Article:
Harris County Precinct 2 Commissioner Adrian Garcia appeared on these pages twice last week. He promised to work on the problems facing the east side of the county, and he promised to increase property tax exemptions for senior citizens and the disabled.
He also supported the first county property tax rate increase in years.
Garcia, along with Precinct 1 Commissioner Rodney Ellis and County Judge Lina Hidalgo, recently proposed a 2 cent increase in the overall rate.
On Tuesday, the two Republican members of the court blocked the tax increase, not through debate and persuasion, but by simply not showing up for work.
State law requires four out of five members of a County Court to be present at any vote to increase taxes. By simply boycotting the meeting, the GOP commissioners killed the tax proposal.
Judge Hidalgo and her two Democratic counterparts blamed the state of Texas for their attempted tax grab. In May, Governor Abbott signed a bill that capped year-to-year increases in property tax collections at 3.5% per year.
Democrats on the Court are worried about future flooding, increased health care costs, and continued development in unincorporated parts of the county. Given flood risks and the costs of providing government services to sprawling new development, they feel like they have to collect as much money as possible and save it for a rainy day.
Current law allows local governments to collect up to 8% per year without having to face the wrath of voters. Consequently, many local governments across the state have been raising their tax rates now in anticipation of the lower cap, which goes into effect on January 1, 2020.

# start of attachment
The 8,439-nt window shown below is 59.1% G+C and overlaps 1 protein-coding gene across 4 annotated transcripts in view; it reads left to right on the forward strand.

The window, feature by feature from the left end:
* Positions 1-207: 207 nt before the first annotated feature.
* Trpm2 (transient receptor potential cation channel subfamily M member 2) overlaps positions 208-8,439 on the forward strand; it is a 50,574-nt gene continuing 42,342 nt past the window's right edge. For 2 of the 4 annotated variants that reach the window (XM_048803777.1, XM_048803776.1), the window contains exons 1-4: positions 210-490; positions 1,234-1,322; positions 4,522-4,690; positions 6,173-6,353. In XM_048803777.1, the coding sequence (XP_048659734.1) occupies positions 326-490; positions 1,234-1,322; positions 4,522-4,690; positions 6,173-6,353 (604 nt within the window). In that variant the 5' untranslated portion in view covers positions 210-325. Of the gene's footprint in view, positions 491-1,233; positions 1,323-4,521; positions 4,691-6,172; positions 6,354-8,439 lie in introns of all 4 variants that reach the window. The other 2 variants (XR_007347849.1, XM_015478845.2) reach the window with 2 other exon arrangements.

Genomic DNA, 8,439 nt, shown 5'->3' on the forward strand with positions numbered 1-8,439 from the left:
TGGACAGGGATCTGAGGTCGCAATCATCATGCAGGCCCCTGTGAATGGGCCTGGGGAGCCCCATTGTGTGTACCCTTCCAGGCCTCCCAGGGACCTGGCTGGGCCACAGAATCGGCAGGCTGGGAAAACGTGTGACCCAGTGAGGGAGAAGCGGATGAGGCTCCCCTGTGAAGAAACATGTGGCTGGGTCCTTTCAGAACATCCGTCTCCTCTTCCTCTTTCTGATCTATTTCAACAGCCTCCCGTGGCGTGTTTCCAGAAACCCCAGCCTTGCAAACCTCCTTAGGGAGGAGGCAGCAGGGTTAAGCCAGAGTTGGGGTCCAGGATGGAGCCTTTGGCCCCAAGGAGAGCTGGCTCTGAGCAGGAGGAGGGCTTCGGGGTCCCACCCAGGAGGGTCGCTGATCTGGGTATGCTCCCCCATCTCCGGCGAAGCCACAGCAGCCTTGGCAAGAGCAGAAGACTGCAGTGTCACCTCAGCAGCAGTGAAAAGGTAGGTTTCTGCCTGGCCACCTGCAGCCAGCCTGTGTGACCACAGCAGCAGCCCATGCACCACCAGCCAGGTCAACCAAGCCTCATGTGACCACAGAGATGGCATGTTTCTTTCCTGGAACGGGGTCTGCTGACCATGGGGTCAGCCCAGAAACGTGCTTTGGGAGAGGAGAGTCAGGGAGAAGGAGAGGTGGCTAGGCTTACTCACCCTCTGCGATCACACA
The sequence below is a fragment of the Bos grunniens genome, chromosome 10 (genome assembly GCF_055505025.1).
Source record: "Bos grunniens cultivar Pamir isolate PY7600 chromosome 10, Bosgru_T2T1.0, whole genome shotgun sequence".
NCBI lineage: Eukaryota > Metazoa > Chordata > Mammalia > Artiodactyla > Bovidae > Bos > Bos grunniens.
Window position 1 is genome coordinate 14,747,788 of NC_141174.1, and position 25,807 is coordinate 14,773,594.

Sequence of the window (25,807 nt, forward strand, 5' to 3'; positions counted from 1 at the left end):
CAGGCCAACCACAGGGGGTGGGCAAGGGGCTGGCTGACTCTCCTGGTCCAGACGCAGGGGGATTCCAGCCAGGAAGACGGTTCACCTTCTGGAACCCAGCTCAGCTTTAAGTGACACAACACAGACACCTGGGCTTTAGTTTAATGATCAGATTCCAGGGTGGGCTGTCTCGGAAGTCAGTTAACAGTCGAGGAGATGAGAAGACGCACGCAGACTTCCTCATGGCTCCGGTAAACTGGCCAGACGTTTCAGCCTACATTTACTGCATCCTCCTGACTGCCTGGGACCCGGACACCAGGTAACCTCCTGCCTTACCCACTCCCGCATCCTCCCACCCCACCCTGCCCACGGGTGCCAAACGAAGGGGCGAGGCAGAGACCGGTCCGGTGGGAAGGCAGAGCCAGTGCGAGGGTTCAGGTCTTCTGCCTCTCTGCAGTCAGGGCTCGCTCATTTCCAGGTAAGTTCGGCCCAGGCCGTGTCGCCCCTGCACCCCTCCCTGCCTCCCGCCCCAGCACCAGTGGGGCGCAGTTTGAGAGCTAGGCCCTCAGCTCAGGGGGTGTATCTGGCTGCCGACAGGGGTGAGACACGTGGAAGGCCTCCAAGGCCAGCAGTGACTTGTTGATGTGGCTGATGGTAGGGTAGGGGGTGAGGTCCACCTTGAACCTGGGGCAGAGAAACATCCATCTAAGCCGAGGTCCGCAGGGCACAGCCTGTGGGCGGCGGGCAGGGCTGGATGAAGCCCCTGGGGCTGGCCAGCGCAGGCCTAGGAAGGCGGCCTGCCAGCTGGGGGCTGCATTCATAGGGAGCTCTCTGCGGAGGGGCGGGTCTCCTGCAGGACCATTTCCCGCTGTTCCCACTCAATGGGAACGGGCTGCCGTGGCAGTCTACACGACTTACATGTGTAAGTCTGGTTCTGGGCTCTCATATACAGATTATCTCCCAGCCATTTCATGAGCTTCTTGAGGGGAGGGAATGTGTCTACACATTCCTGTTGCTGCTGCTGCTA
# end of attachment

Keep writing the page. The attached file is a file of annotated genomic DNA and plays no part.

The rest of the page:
However, the City of Baytown, Lee College, and Goose Creek have not raised their property tax rates. The city cut its rate by 1 cent, Lee College by 2 cents, and Goose Creek held the line.
Just like Harris County, the city faces the 3.5% cap, while Goose Creek and area school districts will be constrained by a 2.5% cap. Somehow, they are finding a way to live with the impending caps.
Even with the impending cap, the County is well suited to managed its growth. True, unincorporated parts of the county are growing quickly, but new houses and new chemical plants also generate more property tax revenue.
Voters have already approved a massive bond issue for flood control, and federal disaster aid is finally on the way for Harvey recovery efforts. Flood control projects are in progress across the county.
I sympathize with the health care argument.
Our county has the highest percentage of uninsured in the entire nation, and the county hospital district is under considerable strain. Since Texas has refused to participate in the expansion of Medicaid under the Affordable Care Act, the burden of caring for the poor falls far too heavily on the county.
Regardless, the county has enough money to pay its bills, and Garcia should be called out for using tax exemptions for elderly to distract us from a cash grab.
Dr. Steve Showalter is a government professor at Lee College in Baytown.